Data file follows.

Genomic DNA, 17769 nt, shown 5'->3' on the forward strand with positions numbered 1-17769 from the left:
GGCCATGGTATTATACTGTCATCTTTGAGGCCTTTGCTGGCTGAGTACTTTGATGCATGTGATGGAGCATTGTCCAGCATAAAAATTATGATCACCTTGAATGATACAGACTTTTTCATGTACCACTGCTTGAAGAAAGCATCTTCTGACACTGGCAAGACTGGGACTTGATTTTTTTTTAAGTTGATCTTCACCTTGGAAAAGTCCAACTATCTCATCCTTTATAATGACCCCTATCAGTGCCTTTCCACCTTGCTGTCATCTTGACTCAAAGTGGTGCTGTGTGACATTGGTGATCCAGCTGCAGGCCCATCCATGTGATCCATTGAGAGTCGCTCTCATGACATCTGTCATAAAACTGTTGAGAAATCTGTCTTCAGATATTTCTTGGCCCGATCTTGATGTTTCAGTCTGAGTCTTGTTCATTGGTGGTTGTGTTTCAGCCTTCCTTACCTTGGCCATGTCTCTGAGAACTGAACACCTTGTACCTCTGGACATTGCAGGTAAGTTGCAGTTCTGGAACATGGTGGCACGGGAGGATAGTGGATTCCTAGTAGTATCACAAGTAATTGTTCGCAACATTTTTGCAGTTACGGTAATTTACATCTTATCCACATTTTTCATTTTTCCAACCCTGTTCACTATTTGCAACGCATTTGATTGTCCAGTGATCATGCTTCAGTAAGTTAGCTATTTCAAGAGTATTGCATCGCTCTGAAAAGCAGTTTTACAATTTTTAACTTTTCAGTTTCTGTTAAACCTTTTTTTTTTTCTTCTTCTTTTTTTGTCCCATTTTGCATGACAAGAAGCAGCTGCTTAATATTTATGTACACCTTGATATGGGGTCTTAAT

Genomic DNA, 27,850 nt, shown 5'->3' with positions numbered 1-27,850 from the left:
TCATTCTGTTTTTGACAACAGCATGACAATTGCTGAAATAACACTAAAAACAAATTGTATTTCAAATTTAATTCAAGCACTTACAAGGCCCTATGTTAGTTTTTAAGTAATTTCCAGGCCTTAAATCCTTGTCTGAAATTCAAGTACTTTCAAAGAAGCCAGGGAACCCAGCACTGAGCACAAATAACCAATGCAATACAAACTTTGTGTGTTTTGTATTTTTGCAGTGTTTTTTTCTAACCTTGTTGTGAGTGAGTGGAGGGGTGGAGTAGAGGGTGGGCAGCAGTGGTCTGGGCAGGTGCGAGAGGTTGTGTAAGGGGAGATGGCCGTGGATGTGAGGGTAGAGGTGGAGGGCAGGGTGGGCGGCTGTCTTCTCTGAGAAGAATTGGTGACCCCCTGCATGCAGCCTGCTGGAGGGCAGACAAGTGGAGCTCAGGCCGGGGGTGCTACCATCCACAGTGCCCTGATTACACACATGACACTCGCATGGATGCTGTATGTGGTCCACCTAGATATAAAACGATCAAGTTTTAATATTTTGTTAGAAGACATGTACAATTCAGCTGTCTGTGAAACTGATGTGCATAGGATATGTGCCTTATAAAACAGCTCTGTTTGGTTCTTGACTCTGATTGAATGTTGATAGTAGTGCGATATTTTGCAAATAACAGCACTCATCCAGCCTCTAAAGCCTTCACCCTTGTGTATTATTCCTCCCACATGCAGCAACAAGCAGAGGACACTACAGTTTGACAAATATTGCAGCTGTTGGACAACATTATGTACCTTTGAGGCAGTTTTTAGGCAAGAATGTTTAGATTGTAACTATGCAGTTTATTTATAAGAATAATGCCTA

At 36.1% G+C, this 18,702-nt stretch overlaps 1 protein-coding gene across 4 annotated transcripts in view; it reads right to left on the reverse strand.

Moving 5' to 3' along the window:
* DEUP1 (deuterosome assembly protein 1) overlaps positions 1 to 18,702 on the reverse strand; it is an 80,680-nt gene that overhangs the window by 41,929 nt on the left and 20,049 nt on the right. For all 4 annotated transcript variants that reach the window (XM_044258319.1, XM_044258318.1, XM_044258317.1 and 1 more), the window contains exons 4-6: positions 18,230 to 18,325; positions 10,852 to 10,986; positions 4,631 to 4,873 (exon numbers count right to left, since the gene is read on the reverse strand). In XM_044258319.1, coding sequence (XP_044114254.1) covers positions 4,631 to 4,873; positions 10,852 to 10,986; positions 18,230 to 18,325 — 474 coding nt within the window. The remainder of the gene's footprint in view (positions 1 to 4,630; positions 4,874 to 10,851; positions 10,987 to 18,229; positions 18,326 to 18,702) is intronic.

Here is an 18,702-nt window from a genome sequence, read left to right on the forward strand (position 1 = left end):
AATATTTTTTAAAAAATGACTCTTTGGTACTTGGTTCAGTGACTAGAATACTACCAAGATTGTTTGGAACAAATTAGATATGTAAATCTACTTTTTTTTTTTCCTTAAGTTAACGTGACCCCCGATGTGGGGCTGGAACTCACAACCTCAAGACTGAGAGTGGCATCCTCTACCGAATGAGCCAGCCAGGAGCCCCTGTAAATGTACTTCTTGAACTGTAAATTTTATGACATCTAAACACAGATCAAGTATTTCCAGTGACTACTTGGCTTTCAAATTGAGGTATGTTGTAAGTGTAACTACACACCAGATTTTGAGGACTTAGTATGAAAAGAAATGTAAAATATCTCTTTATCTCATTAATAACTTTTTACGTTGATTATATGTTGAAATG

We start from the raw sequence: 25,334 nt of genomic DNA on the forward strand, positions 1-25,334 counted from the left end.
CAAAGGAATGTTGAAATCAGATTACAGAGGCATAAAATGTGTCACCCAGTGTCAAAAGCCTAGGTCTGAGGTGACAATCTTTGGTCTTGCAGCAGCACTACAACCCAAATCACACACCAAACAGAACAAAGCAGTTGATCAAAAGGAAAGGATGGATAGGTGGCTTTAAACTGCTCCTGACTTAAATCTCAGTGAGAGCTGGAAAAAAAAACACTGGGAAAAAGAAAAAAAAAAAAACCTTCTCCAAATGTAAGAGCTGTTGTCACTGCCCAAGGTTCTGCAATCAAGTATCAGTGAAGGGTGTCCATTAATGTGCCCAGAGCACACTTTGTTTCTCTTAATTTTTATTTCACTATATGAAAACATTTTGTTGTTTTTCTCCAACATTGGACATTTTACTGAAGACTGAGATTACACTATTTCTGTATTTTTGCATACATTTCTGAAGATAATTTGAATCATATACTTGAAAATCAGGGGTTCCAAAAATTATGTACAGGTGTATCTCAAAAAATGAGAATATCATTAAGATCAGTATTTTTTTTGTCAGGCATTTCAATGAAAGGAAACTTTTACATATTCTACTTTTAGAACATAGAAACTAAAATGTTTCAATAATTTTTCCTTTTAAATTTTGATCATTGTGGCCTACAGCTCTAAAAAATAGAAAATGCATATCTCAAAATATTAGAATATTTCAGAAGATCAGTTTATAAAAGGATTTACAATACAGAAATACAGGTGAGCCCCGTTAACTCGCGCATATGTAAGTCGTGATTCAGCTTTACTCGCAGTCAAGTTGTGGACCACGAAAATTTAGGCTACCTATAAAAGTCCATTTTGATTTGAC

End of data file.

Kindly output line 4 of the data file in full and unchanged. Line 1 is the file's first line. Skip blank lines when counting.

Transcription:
TCATTCTGTTTTTGACAACAGCATGACAATTGCTGAAATAACACTAAAAACAAATTGTATTTCAAATTTAATTCAAGCACTTACAAGGCCCTATGTTAGTTTTTAAGTAATTTCCAGGCCTTAAATCCTTGTCTGAAATTCAAGTACTTTCAAAGAAGCCAGGGAACCCAGCACTGAGCACAAATAACCAATGCAATACAAACTTTGTGTGTTTTGTATTTTTGCAGTGTTTTTTTCTAACCTTGTTGTGAGTGAGTGGAGGGGTGGAGTAGAGGGTGGGCAGCAGTGGTCTGGGCAGGTGCGAGAGGTTGTGTAAGGGGAGATGGCCGTGGATGTGAGGGTAGAGGTGGAGGGCAGGGTGGGCGGCTGTCTTCTCTGAGAAGAATTGGTGACCCCCTGCATGCAGCCTGCTGGAGGGCAGACAAGTGGAGCTCAGGCCGGGGGTGCTACCATCCACAGTGCCCTGATTACACACATGACACTCGCATGGATGCTGTATGTGGTCCACCTAGATATAAAACGATCAAGTTTTAATATTTTGTTAGAAGACATGTACAATTCAGCTGTCTGTGAAACTGATGTGCATAGGATATGTGCCTTATAAAACAGCTCTGTTTGGTTCTTGACTCTGATTGAATGTTGATAGTAGTGCGATATTTTGCAAATAACAGCACTCATCCAGCCTCTAAAGCCTTCACCCTTGTGTATTATTCCTCCCACATGCAGCAACAAGCAGAGGACACTACAGTTTGACAAATATTGCAGCTGTTGGACAACATTATGTACCTTTGAGGCAGTTTTTAGGCAAGAATGTTTAGATTGTAACTATGCAGTTTATTTATAAGAATAATGCCTA